In the accompanying paper (Bloom, G.S., T.A. Schoenfeld, and R.B. Vallee, 1983, J. Cell Biol. 98:320-330), we reported that microtubule-associated protein 1 (MAP 1) from brain comprises multiple protein species, and that the principal component, MAP 1A, can be detected in both neuronal and glial cells by immunofluorescence microscopy using a monoclonal antibody. In the present study, we sought to determine the cellular and subcellular distribution of MAP 1A in commonly used cultured cell systems. For this purpose we used immunofluorescence microscopy and immunoblot analysis with anti-MAP 1A to examine 18 types of mammalian cell cultures. MAP 1A was detected in every culture system examined. Included among these were cells of mouse, rat, Chinese hamster, Syrian hamster, Potoroo (marsupial), and human origin derived from a broad variety of tissues and organs. Anti-MAP 1A consistently labeled mitotic spindles and stained cytoplasmic fibers during interphase in most of the cultures. These fibers were identified as microtubules by co-localization with tubulin in double-labeling experiments, by their disappearance in response to colchicine or vinblastine, and by their reorganization in response to taxol. The anti-MAP 1A stained microtubules in a punctate manner, raising the possibility that MAP 1A is located along microtubules at discrete foci that might represent sites of interaction between microtubules and other organelles. Verification that MAP 1A was, indeed, the reactive material in immunofluorescence microscopy was obtained from immunoblots. Anti-MAP 1A stained a band at the position of MAP 1A in all cultures examined. These results establish that MAP 1A, a major MAP from brain, is widely distributed among cultured mammalian cells both within and outside of the nervous system.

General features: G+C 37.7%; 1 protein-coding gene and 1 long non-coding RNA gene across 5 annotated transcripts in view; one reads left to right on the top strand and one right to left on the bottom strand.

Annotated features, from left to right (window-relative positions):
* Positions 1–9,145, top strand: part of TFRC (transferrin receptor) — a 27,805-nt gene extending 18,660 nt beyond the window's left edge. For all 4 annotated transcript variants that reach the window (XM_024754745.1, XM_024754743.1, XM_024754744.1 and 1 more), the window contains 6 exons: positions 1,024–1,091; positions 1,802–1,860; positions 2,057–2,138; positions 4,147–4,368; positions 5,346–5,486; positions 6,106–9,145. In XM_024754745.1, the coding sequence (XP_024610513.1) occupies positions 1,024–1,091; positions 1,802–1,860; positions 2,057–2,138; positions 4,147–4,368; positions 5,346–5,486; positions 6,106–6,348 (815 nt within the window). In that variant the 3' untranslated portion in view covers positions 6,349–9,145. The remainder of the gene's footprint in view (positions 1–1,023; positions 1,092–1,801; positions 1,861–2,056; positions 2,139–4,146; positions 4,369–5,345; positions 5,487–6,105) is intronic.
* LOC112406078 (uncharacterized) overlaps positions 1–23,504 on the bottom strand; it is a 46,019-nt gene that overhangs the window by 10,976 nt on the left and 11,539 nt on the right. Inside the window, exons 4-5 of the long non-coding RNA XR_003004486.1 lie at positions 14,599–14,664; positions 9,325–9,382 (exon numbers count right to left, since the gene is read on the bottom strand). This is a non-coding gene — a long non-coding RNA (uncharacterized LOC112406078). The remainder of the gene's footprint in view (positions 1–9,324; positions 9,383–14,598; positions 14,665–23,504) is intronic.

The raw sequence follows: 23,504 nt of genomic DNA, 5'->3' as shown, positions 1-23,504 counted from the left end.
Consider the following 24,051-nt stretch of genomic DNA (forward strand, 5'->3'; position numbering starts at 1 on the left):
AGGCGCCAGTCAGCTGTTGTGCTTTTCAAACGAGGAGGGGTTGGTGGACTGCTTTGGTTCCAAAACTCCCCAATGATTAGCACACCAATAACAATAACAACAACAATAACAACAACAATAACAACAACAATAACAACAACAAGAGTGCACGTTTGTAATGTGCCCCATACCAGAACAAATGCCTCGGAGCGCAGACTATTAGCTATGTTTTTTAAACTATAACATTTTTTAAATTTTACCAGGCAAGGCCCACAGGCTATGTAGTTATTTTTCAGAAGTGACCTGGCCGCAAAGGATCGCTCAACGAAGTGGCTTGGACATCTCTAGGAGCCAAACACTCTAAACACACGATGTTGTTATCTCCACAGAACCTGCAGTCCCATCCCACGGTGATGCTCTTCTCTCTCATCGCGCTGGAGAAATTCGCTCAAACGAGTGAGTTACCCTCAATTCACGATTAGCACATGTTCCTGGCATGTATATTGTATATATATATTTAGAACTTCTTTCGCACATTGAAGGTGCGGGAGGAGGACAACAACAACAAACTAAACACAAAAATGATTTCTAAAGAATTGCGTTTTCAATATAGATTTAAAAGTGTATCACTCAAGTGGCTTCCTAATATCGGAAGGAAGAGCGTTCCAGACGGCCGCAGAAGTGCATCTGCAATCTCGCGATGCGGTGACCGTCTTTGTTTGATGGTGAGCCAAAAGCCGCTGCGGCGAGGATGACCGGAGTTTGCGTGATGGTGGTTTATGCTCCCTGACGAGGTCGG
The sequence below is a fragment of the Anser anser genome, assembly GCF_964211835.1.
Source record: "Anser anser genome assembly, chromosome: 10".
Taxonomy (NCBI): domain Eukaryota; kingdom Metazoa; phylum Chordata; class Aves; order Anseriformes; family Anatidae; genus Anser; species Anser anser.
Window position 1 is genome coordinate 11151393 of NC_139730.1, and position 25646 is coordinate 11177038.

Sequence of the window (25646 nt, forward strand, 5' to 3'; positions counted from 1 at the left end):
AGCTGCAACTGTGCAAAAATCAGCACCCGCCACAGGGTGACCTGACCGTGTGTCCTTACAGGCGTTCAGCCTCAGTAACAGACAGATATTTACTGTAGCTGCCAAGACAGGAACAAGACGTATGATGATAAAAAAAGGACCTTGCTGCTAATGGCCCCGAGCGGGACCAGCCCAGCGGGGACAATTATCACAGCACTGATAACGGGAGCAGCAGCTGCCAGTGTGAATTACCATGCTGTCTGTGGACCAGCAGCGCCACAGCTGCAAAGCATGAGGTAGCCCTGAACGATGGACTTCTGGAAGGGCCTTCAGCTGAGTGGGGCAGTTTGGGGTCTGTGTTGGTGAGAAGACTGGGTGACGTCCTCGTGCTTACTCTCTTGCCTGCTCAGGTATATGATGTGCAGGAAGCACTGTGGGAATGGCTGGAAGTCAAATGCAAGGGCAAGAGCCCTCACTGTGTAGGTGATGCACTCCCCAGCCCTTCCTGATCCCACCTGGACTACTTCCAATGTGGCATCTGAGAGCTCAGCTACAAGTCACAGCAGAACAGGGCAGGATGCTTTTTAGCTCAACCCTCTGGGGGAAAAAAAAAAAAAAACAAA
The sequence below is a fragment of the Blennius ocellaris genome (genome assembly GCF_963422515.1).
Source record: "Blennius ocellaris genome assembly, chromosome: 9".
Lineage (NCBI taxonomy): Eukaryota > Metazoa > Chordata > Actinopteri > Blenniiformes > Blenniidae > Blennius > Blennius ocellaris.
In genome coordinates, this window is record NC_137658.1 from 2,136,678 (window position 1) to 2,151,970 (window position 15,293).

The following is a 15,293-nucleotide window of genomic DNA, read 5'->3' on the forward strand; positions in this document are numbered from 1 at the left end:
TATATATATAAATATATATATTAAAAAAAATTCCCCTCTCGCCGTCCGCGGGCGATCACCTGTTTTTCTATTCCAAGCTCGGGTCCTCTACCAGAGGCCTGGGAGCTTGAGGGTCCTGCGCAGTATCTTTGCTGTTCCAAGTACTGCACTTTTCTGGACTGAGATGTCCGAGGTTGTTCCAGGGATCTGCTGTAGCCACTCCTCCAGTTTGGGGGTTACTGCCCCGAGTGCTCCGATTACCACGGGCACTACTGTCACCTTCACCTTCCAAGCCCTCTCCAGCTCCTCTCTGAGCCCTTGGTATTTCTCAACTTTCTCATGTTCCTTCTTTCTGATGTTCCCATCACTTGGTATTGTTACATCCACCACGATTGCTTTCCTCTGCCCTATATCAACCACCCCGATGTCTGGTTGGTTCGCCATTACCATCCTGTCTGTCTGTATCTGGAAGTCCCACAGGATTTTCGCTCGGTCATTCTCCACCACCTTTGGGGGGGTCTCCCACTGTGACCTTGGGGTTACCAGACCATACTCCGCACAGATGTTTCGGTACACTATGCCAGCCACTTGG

This content is only available as a PDF.